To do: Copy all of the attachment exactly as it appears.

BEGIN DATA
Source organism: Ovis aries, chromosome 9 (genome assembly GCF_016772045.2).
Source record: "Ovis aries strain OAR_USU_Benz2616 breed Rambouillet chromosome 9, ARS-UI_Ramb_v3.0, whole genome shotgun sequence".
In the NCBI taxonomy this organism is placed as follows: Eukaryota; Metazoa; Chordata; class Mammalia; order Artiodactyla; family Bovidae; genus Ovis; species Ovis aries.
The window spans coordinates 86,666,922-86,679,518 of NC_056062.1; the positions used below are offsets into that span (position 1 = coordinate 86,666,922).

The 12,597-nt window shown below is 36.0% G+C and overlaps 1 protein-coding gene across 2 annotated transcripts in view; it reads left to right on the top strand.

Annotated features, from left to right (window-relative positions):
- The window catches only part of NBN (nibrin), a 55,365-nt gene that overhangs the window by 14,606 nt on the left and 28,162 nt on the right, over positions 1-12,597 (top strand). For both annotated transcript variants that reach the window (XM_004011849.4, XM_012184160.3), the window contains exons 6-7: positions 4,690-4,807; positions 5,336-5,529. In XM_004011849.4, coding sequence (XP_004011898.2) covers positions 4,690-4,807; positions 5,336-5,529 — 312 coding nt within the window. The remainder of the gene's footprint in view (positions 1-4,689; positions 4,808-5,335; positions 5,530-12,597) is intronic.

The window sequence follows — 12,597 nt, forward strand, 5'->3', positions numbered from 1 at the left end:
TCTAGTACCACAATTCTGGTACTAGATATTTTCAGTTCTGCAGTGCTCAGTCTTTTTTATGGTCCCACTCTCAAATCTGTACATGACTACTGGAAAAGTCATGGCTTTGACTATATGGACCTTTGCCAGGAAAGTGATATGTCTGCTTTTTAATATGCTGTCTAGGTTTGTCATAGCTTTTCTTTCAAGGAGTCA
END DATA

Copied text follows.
Source organism: Ovis aries, chromosome 9 (genome assembly GCF_016772045.2).
Source record: "Ovis aries strain OAR_USU_Benz2616 breed Rambouillet chromosome 9, ARS-UI_Ramb_v3.0, whole genome shotgun sequence".
In the NCBI taxonomy this organism is placed as follows: Eukaryota; Metazoa; Chordata; class Mammalia; order Artiodactyla; family Bovidae; genus Ovis; species Ovis aries.
The window spans coordinates 86,666,922-86,679,518 of NC_056062.1; the positions used below are offsets into that span (position 1 = coordinate 86,666,922).

The 12,597-nt window shown below is 36.0% G+C and overlaps 1 protein-coding gene across 2 annotated transcripts in view; it reads left to right on the top strand.

Annotated features, from left to right (window-relative positions):
- The window catches only part of NBN (nibrin), a 55,365-nt gene that overhangs the window by 14,606 nt on the left and 28,162 nt on the right, over positions 1-12,597 (top strand). For both annotated transcript variants that reach the window (XM_004011849.4, XM_012184160.3), the window contains exons 6-7: positions 4,690-4,807; positions 5,336-5,529. In XM_004011849.4, coding sequence (XP_004011898.2) covers positions 4,690-4,807; positions 5,336-5,529 — 312 coding nt within the window. The remainder of the gene's footprint in view (positions 1-4,689; positions 4,808-5,335; positions 5,530-12,597) is intronic.

The window sequence follows — 12,597 nt, forward strand, 5'->3', positions numbered from 1 at the left end:
TCTAGTACCACAATTCTGGTACTAGATATTTTCAGTTCTGCAGTGCTCAGTCTTTTTTATGGTCCCACTCTCAAATCTGTACATGACTACTGGAAAAGTCATGGCTTTGACTATATGGACCTTTGCCAGGAAAGTGATATGTCTGCTTTTTAATATGCTGTCTAGGTTTGTCATAGCTTTTCTTTCAAGGAGTCA